I must admit that I watched (or experienced) Drive in between watching Thor and reviewing Thor. Seeing Drive had a similar effect on me that fighting had on Edward Norton in Fight Club. I feel like the volume on all these superhero movies just got turned way down. I enjoyed Thor while watching it, quite a bit even. But I was reminded all too swiftly how brief the joys of Thor are. Like Gosling said just yesterday: “Drive is my superhero movie.”
But enough about my own personal dilemma of being distracted with what seems both more imminent and more important. Thor is still a hell of a lot of fun and alarmingly sane for such a cheesy, otherwordly story.
I went into this knowing nothing about the mythology or comic mythology of Thor and the film certainly expected that (so it could appeal to a broad audience). However, from frame number one, the excess of exposition becomes apparent. Astrophysicist Jane (Natalie Portman) and her guardian figure immediately spout off a blatant description of where they are, what they are doing, and why they are doing it. To make matters worse, they are describing this situation (which all of the on-screen characters should already know) to a young and stupid intern. It feels so much like the Inception-Ellen Page problem.
Anyway, the three mortals are storm chasing an astronomical phenomena that we assume will bridge the gap of Thor’s world and Earth. We assume correctly. The narrative literally cuts to Azgard as soon as Thor falls to the Earth. And there we get more blunt narration and obviously linear character arcs.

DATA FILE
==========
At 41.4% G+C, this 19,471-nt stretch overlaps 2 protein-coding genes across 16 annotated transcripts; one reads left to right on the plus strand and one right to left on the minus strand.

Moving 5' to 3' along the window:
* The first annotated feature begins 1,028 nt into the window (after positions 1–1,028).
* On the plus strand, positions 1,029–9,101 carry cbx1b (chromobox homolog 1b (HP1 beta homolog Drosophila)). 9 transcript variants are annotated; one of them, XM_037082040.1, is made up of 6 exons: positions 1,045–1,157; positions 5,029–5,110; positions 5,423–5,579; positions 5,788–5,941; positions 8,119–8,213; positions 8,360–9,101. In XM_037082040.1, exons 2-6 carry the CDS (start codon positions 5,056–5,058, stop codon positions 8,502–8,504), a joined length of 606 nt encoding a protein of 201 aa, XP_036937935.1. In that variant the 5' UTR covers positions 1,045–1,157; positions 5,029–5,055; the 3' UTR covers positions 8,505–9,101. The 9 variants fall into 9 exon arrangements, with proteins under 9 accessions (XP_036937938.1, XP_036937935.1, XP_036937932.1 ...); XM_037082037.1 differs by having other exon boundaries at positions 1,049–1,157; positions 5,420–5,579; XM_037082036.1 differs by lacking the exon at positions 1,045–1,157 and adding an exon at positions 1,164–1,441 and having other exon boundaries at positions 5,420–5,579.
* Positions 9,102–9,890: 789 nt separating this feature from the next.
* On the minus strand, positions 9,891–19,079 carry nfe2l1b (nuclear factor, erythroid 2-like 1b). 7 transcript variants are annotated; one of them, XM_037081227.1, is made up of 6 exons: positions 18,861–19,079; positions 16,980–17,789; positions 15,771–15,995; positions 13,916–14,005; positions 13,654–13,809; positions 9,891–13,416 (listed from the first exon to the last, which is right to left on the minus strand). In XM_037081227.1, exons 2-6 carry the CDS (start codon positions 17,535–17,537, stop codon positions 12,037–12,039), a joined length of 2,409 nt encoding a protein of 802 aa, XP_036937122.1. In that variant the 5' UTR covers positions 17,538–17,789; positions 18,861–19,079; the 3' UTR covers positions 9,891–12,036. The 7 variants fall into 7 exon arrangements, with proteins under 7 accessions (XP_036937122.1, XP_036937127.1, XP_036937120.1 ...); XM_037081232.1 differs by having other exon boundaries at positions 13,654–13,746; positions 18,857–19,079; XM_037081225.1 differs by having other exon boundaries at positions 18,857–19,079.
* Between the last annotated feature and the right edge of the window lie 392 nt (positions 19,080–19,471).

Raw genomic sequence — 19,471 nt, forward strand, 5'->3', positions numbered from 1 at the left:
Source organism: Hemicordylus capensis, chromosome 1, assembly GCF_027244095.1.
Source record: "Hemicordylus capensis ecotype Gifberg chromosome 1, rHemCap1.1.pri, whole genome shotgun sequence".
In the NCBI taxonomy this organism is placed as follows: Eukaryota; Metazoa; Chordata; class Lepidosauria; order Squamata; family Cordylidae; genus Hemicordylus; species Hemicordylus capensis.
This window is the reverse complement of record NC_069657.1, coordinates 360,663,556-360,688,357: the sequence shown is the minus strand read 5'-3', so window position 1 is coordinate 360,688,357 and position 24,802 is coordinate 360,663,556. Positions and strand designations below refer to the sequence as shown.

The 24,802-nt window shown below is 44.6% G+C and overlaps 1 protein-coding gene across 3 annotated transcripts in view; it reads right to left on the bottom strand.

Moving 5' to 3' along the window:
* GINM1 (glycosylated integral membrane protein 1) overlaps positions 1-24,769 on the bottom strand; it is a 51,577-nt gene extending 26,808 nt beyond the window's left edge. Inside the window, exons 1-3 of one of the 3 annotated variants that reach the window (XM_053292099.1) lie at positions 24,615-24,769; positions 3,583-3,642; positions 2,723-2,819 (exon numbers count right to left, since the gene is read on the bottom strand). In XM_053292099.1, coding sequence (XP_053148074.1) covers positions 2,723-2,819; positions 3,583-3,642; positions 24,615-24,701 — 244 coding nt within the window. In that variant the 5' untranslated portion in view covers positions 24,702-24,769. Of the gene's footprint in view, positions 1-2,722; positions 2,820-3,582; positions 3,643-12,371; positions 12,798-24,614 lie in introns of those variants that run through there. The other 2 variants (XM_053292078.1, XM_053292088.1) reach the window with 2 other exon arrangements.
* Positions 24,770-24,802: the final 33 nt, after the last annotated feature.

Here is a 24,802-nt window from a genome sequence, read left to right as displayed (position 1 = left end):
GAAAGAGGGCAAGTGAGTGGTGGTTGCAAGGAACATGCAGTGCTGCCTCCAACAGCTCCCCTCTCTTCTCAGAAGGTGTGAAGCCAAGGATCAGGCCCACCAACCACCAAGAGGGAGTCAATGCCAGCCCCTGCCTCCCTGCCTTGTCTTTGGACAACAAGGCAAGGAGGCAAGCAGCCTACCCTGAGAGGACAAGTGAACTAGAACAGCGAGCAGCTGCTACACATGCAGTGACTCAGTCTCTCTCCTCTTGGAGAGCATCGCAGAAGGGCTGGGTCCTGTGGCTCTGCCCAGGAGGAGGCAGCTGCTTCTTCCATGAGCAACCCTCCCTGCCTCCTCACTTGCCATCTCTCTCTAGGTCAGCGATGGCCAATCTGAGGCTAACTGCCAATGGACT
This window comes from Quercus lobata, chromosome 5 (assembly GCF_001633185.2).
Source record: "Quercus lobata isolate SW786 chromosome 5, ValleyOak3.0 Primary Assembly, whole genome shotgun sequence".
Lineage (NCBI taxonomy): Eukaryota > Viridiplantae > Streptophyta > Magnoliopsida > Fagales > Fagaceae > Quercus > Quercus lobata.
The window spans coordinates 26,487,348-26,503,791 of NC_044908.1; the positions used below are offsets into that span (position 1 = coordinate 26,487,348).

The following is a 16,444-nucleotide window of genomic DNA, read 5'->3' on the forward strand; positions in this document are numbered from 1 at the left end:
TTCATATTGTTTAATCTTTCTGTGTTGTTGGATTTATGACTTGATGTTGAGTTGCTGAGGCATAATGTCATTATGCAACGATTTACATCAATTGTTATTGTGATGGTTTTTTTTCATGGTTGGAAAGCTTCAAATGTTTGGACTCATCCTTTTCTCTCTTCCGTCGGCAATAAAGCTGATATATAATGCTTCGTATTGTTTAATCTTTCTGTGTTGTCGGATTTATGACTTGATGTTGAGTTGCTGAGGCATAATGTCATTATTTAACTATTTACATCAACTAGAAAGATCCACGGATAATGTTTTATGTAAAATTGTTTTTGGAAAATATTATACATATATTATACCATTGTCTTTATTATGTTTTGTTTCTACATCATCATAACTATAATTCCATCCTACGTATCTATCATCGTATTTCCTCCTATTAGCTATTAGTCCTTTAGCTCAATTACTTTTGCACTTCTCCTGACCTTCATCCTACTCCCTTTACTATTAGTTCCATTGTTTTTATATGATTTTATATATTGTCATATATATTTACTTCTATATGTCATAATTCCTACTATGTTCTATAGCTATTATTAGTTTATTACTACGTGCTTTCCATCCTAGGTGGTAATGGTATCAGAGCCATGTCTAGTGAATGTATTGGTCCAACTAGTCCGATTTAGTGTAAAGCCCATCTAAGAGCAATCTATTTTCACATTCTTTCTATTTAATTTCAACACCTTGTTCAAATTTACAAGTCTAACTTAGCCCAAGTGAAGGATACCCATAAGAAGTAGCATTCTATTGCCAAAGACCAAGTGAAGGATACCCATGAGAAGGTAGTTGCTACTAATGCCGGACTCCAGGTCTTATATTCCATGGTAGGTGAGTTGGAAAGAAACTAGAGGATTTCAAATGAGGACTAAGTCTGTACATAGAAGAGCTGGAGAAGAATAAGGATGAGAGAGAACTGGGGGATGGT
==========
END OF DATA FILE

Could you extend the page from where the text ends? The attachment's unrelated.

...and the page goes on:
Anthony Hopkins is a God king who has two sons, Thor (Chris Hemsworth) and Loki (Tom Hiddleston). Thor is the heir to the throne. He is also a cocky warrior. His cockiness is obviously his dilemma for the film that he overcomes exactly like Simba in The Lion King (3-D Woot!). Loki is the seemingly good-hearted, but secretly (obviously) jealous younger brother (wait… Scar?). Some evil ice monsters break into their peaceful kingdom as Thor is about to take the throne. He assembles a small army to sort of “poke back” the ice monsters, against his father’s wishes. Thor makes an angry fool of himself and gets banished from the peaceful kingdom. Hence, he falls to Earth in an astronomical phenomena.
Even with the chronologically non-linear motif of starting on Earth and then jumping back to Azgard, linear feels like a good word to describe what happens. It is told in the most obvious way to tell the story in terms of communicating information to an uninformed audience. This is bad exposition. I know this is a stylistic characteristic of Superhero films. It even gives the specific feel of reading comic book squares. But the exposition here becomes overwhelming because it not only presents factual information about the universe the characters embody, but far too much of the narrative as well. The only details that the writers make any effort to conceal are what happens when Thor tries to obtain his hammer and the motives of Loki. And even in these cases, the film doesn’t escape predictability.
There is a twist thrown in at the end, with Loki’s character. But it makes no difference to the characters’ relationships or the actual on-screen action so it hardly holds literary value.